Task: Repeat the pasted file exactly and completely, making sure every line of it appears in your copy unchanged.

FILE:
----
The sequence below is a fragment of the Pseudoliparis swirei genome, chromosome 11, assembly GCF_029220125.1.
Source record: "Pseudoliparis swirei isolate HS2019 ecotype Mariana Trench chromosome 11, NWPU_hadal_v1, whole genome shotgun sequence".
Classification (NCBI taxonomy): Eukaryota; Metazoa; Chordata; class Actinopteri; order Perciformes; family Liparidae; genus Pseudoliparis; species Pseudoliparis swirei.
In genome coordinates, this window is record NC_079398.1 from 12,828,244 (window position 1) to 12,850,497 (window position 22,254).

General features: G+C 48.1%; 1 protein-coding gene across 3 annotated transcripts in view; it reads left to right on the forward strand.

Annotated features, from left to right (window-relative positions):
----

The sequence below is a fragment of the Pseudoliparis swirei genome, chromosome 11, assembly GCF_029220125.1.
Source record: "Pseudoliparis swirei isolate HS2019 ecotype Mariana Trench chromosome 11, NWPU_hadal_v1, whole genome shotgun sequence".
Classification (NCBI taxonomy): Eukaryota; Metazoa; Chordata; class Actinopteri; order Perciformes; family Liparidae; genus Pseudoliparis; species Pseudoliparis swirei.
In genome coordinates, this window is record NC_079398.1 from 12,828,244 (window position 1) to 12,850,497 (window position 22,254).

General features: G+C 48.1%; 1 protein-coding gene across 3 annotated transcripts in view; it reads left to right on the forward strand.

Annotated features, from left to right (window-relative positions):